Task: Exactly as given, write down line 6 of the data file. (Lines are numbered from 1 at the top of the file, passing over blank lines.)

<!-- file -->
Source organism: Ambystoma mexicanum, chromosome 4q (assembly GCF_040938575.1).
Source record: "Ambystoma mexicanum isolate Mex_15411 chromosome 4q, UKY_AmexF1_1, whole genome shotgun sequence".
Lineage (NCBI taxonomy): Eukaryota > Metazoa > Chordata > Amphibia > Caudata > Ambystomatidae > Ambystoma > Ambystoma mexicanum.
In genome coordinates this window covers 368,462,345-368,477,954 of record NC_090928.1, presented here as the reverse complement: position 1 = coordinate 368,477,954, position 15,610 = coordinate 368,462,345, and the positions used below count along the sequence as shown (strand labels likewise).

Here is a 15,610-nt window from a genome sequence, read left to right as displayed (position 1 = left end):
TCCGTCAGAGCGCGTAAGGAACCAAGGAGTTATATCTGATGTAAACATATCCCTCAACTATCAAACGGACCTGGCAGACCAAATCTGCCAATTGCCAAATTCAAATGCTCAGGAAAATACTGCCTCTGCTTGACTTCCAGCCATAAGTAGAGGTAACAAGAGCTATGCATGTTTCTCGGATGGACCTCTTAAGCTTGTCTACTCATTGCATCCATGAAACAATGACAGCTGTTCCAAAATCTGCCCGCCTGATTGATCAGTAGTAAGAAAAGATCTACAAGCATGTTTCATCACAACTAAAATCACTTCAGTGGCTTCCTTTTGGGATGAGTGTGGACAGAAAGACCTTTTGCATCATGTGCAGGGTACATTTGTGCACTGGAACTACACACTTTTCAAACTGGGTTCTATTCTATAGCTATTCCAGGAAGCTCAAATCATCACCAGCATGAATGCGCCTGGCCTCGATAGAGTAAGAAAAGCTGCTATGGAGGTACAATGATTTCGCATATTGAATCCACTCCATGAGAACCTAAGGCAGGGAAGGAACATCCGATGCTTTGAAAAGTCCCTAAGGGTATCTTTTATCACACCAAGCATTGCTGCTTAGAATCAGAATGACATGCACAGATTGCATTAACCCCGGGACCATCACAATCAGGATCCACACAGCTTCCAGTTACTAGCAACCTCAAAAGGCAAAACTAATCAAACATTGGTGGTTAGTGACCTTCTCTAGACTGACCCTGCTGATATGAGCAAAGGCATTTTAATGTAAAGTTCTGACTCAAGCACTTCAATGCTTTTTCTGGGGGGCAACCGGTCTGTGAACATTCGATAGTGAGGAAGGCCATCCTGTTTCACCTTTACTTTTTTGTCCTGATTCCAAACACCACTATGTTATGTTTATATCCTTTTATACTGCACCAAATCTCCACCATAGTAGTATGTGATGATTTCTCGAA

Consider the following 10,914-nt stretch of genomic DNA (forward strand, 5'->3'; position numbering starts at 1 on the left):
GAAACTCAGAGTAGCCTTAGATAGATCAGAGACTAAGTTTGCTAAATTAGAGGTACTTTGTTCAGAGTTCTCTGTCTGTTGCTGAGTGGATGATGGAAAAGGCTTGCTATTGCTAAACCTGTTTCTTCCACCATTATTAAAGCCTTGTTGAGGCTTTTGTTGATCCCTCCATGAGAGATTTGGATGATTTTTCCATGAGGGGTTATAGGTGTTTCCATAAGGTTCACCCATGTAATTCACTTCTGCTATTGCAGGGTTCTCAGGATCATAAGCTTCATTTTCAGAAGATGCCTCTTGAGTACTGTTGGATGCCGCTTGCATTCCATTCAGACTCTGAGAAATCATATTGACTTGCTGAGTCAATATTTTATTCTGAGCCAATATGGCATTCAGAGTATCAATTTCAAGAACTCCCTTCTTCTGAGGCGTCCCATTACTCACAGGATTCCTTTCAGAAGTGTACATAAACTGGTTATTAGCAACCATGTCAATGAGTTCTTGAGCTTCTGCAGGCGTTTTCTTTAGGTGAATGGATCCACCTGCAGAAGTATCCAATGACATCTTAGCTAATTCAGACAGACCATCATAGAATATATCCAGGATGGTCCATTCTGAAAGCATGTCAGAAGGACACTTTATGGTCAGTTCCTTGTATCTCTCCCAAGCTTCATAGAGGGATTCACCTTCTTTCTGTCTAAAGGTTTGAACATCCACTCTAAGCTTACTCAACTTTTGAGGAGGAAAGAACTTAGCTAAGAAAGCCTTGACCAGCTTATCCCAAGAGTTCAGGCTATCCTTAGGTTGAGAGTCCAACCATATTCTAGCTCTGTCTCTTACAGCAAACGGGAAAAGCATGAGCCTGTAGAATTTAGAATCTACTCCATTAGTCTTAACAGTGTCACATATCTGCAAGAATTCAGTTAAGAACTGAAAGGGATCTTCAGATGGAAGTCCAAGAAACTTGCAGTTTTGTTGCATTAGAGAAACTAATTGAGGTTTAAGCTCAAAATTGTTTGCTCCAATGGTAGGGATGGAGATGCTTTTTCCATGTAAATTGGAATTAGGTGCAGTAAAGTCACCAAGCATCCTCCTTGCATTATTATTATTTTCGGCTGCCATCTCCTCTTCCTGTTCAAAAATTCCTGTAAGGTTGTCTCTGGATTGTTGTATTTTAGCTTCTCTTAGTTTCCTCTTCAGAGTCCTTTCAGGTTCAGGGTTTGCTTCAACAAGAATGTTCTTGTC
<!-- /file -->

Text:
TCCGTCAGAGCGCGTAAGGAACCAAGGAGTTATATCTGATGTAAACATATCCCTCAACTATCAAACGGACCTGGCAGACCAAATCTGCCAATTGCCAAATTCAAATGCTCAGGAAAATACTGCCTCTGCTTGACTTCCAGCCATAAGTAGAGGTAACAAGAGCTATGCATGTTTCTCGGATGGACCTCTTAAGCTTGTCTACTCATTGCATCCATGAAACAATGACAGCTGTTCCAAAATCTGCCCGCCTGATTGATCAGTAGTAAGAAAAGATCTACAAGCATGTTTCATCACAACTAAAATCACTTCAGTGGCTTCCTTTTGGGATGAGTGTGGACAGAAAGACCTTTTGCATCATGTGCAGGGTACATTTGTGCACTGGAACTACACACTTTTCAAACTGGGTTCTATTCTATAGCTATTCCAGGAAGCTCAAATCATCACCAGCATGAATGCGCCTGGCCTCGATAGAGTAAGAAAAGCTGCTATGGAGGTACAATGATTTCGCATATTGAATCCACTCCATGAGAACCTAAGGCAGGGAAGGAACATCCGATGCTTTGAAAAGTCCCTAAGGGTATCTTTTATCACACCAAGCATTGCTGCTTAGAATCAGAATGACATGCACAGATTGCATTAACCCCGGGACCATCACAATCAGGATCCACACAGCTTCCAGTTACTAGCAACCTCAAAAGGCAAAACTAATCAAACATTGGTGGTTAGTGACCTTCTCTAGACTGACCCTGCTGATATGAGCAAAGGCATTTTAATGTAAAGTTCTGACTCAAGCACTTCAATGCTTTTTCTGGGGGGCAACCGGTCTGTGAACATTCGATAGTGAGGAAGGCCATCCTGTTTCACCTTTACTTTTTTGTCCTGATTCCAAACACCACTATGTTATGTTTATATCCTTTTATACTGCACCAAATCTCCACCATAGTAGTATGTGATGATTTCTCGAA